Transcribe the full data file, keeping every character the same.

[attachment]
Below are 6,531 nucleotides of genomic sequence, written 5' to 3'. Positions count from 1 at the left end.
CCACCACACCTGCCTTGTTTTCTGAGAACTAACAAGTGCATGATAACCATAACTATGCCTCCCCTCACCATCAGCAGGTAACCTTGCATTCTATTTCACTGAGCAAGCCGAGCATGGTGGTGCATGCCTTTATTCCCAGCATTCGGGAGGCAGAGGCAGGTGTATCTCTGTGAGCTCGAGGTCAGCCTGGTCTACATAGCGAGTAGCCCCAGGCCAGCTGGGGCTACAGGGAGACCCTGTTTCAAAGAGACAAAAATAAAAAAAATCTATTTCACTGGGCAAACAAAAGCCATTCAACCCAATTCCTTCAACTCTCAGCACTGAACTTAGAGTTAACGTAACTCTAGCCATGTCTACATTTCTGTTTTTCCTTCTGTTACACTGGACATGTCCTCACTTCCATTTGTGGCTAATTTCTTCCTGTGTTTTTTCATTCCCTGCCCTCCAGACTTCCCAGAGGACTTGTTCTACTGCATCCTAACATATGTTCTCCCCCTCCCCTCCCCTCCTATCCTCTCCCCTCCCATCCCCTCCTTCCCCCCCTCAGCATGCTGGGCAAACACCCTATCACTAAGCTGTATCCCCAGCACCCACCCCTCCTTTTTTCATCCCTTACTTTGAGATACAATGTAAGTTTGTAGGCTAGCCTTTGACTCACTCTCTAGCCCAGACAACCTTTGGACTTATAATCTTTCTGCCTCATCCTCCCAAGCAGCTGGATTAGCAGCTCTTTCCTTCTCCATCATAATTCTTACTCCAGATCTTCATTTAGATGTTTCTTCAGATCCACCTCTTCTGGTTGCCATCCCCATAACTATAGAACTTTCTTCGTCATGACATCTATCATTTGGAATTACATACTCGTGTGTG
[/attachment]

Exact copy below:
Below are 6,531 nucleotides of genomic sequence, written 5' to 3'. Positions count from 1 at the left end.
CCACCACACCTGCCTTGTTTTCTGAGAACTAACAAGTGCATGATAACCATAACTATGCCTCCCCTCACCATCAGCAGGTAACCTTGCATTCTATTTCACTGAGCAAGCCGAGCATGGTGGTGCATGCCTTTATTCCCAGCATTCGGGAGGCAGAGGCAGGTGTATCTCTGTGAGCTCGAGGTCAGCCTGGTCTACATAGCGAGTAGCCCCAGGCCAGCTGGGGCTACAGGGAGACCCTGTTTCAAAGAGACAAAAATAAAAAAAATCTATTTCACTGGGCAAACAAAAGCCATTCAACCCAATTCCTTCAACTCTCAGCACTGAACTTAGAGTTAACGTAACTCTAGCCATGTCTACATTTCTGTTTTTCCTTCTGTTACACTGGACATGTCCTCACTTCCATTTGTGGCTAATTTCTTCCTGTGTTTTTTCATTCCCTGCCCTCCAGACTTCCCAGAGGACTTGTTCTACTGCATCCTAACATATGTTCTCCCCCTCCCCTCCCCTCCTATCCTCTCCCCTCCCATCCCCTCCTTCCCCCCCTCAGCATGCTGGGCAAACACCCTATCACTAAGCTGTATCCCCAGCACCCACCCCTCCTTTTTTCATCCCTTACTTTGAGATACAATGTAAGTTTGTAGGCTAGCCTTTGACTCACTCTCTAGCCCAGACAACCTTTGGACTTATAATCTTTCTGCCTCATCCTCCCAAGCAGCTGGATTAGCAGCTCTTTCCTTCTCCATCATAATTCTTACTCCAGATCTTCATTTAGATGTTTCTTCAGATCCACCTCTTCTGGTTGCCATCCCCATAACTATAGAACTTTCTTCGTCATGACATCTATCATTTGGAATTACATACTCGTGTGTG